The purpose of these posts is to share technology tips and tricks I have found and personally used within public library settings. They are used for computer management meant for public and staff use.
-Vince Giordano (MLIS), Librarian and Director


Other News from the Juniata County Library

Why reading books should be your priority, according to science.

by Vince Giordano, Librarian and Director of the Juniata County Library | February 2nd, 2022

According to statistics coming out of the Pew Research Center, more than a quarter--26 percent--of American adults admit to not having read even part of a book within the past year. Science has shown that reading will help you in a variety of ways.

Reading fiction can help you be more open-minded and creative

According to research conducted at the University of Toronto, study participants who read short-story fiction experienced far less need for "cognitive closure" compared with counterparts who read nonfiction essays. Essentially, they tested as more open-minded, compared with the readers of essays. "Although nonfiction reading allows students to learn the subject matter, it may not always help them in thinking about it," the authors write. "A physician may have an encyclopedic knowledge of his or her subject, but this may not prevent the physician from seizing and freezing on a diagnosis, when additional symptoms point to a different malady."

People who read books live longer

That's according to Yale researchers who studied 3,635 people older than 50 and found that those who read books for 30 minutes daily lived an average of 23 months longer than nonreaders or magazine readers. Apparently, the practice of reading books creates cognitive engagement that improves lots of things, including vocabulary, thinking skills, and concentration. It also can affect empathy, social perception, and emotional intelligence, the sum of which helps people stay on the planet longer.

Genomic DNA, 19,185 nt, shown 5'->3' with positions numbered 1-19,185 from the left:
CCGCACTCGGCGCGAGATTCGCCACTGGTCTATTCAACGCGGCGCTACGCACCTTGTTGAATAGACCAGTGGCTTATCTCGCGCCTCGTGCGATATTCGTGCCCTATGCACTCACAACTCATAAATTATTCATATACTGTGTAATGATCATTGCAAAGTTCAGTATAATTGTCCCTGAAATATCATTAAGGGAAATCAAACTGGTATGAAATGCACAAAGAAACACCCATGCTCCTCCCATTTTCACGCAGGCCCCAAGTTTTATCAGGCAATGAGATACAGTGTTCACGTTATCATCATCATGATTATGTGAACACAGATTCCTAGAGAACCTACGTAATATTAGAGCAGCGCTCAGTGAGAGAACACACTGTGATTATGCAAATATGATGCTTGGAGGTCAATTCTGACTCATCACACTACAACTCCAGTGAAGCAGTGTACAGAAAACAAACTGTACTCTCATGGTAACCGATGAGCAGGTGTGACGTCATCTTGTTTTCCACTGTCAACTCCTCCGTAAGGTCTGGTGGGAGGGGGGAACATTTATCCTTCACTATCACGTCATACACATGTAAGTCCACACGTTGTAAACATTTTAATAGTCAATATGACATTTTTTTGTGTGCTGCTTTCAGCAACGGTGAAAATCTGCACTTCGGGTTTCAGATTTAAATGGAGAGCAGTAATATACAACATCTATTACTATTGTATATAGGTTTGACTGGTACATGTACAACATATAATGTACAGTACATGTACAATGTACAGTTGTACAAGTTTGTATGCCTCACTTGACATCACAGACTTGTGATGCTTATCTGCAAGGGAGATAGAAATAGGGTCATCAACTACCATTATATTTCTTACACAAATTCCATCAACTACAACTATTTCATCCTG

Reading 50 books a year is something you can actually accomplish

While about a book a week might sound daunting, it's probably doable by even the busiest of people. Writer Stephanie Huston says her thinking that she didn't have enough time turned out to be a lame excuse. Now that she has made a goal to read 50 books in a year, she says that she has traded wasted time on her phone for flipping pages in bed, on trains, during meal breaks, and while waiting in line. Two months into her challenge, she reports having more peace and satisfaction and improved sleep, while learning more than she thought possible.

Successful people are readers

It's because high achievers are keen on self-improvement. Go up to someone you admire or respect and ask them what they are reading. They likely will share with you a great book that helped stretch their imagination or limits. I recommend, to name just a few, the LBJ series by Robert Caro, Hellhound on his Trail by Hampton Sides, and The Poet by Michael Connelly.